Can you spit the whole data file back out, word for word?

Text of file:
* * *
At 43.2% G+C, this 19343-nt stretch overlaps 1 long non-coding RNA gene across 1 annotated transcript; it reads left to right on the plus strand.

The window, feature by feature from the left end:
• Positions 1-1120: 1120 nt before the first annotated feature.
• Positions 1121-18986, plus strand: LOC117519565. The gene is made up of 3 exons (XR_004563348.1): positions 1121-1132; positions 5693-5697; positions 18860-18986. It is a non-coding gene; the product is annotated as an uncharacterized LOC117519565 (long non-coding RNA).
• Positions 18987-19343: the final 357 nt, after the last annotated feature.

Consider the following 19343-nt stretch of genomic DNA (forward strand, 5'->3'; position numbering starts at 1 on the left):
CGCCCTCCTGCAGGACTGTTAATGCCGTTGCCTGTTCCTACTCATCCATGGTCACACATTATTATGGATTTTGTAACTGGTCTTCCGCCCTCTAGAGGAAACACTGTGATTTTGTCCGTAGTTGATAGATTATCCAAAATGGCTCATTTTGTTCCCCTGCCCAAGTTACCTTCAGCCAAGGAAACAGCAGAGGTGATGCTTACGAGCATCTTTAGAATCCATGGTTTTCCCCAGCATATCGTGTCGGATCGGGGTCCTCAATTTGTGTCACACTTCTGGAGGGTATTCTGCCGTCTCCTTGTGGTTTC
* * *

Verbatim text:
At 43.2% G+C, this 19343-nt stretch overlaps 1 long non-coding RNA gene across 1 annotated transcript; it reads left to right on the plus strand.

The window, feature by feature from the left end:
• Positions 1-1120: 1120 nt before the first annotated feature.
• Positions 1121-18986, plus strand: LOC117519565. The gene is made up of 3 exons (XR_004563348.1): positions 1121-1132; positions 5693-5697; positions 18860-18986. It is a non-coding gene; the product is annotated as an uncharacterized LOC117519565 (long non-coding RNA).
• Positions 18987-19343: the final 357 nt, after the last annotated feature.

Consider the following 19343-nt stretch of genomic DNA (forward strand, 5'->3'; position numbering starts at 1 on the left):
CGCCCTCCTGCAGGACTGTTAATGCCGTTGCCTGTTCCTACTCATCCATGGTCACACATTATTATGGATTTTGTAACTGGTCTTCCGCCCTCTAGAGGAAACACTGTGATTTTGTCCGTAGTTGATAGATTATCCAAAATGGCTCATTTTGTTCCCCTGCCCAAGTTACCTTCAGCCAAGGAAACAGCAGAGGTGATGCTTACGAGCATCTTTAGAATCCATGGTTTTCCCCAGCATATCGTGTCGGATCGGGGTCCTCAATTTGTGTCACACTTCTGGAGGGTATTCTGCCGTCTCCTTGTGGTTTC